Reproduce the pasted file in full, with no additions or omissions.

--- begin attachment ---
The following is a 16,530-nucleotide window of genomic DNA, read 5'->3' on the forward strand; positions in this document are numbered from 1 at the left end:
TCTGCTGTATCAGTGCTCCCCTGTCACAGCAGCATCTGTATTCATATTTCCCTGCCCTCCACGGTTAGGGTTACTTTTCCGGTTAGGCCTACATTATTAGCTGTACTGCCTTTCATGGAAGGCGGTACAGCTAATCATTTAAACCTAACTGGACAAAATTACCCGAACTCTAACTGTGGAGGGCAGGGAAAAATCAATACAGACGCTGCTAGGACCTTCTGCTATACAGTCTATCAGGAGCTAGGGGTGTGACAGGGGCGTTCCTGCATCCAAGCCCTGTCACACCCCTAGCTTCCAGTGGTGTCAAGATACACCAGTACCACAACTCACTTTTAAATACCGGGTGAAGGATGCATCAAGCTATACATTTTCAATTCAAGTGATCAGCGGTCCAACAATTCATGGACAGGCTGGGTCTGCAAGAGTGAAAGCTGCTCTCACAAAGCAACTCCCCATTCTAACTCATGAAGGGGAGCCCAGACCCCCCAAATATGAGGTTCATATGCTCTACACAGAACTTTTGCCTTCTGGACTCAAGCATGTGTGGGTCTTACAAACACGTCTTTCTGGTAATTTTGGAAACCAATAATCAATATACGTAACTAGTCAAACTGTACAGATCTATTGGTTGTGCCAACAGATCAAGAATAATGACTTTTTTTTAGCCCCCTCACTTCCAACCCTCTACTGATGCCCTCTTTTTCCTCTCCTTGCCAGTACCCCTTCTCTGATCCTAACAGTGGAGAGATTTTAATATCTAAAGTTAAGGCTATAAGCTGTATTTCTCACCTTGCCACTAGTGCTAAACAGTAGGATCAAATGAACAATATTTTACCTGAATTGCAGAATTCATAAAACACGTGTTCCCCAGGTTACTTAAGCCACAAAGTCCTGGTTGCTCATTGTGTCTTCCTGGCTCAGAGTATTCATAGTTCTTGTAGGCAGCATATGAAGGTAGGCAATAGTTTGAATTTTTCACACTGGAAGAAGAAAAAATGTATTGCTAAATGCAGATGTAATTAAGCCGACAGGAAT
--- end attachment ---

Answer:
The following is a 16,530-nucleotide window of genomic DNA, read 5'->3' on the forward strand; positions in this document are numbered from 1 at the left end:
TCTGCTGTATCAGTGCTCCCCTGTCACAGCAGCATCTGTATTCATATTTCCCTGCCCTCCACGGTTAGGGTTACTTTTCCGGTTAGGCCTACATTATTAGCTGTACTGCCTTTCATGGAAGGCGGTACAGCTAATCATTTAAACCTAACTGGACAAAATTACCCGAACTCTAACTGTGGAGGGCAGGGAAAAATCAATACAGACGCTGCTAGGACCTTCTGCTATACAGTCTATCAGGAGCTAGGGGTGTGACAGGGGCGTTCCTGCATCCAAGCCCTGTCACACCCCTAGCTTCCAGTGGTGTCAAGATACACCAGTACCACAACTCACTTTTAAATACCGGGTGAAGGATGCATCAAGCTATACATTTTCAATTCAAGTGATCAGCGGTCCAACAATTCATGGACAGGCTGGGTCTGCAAGAGTGAAAGCTGCTCTCACAAAGCAACTCCCCATTCTAACTCATGAAGGGGAGCCCAGACCCCCCAAATATGAGGTTCATATGCTCTACACAGAACTTTTGCCTTCTGGACTCAAGCATGTGTGGGTCTTACAAACACGTCTTTCTGGTAATTTTGGAAACCAATAATCAATATACGTAACTAGTCAAACTGTACAGATCTATTGGTTGTGCCAACAGATCAAGAATAATGACTTTTTTTTAGCCCCCTCACTTCCAACCCTCTACTGATGCCCTCTTTTTCCTCTCCTTGCCAGTACCCCTTCTCTGATCCTAACAGTGGAGAGATTTTAATATCTAAAGTTAAGGCTATAAGCTGTATTTCTCACCTTGCCACTAGTGCTAAACAGTAGGATCAAATGAACAATATTTTACCTGAATTGCAGAATTCATAAAACACGTGTTCCCCAGGTTACTTAAGCCACAAAGTCCTGGTTGCTCATTGTGTCTTCCTGGCTCAGAGTATTCATAGTTCTTGTAGGCAGCATATGAAGGTAGGCAATAGTTTGAATTTTTCACACTGGAAGAAGAAAAAATGTATTGCTAAATGCAGATGTAATTAAGCCGACAGGAAT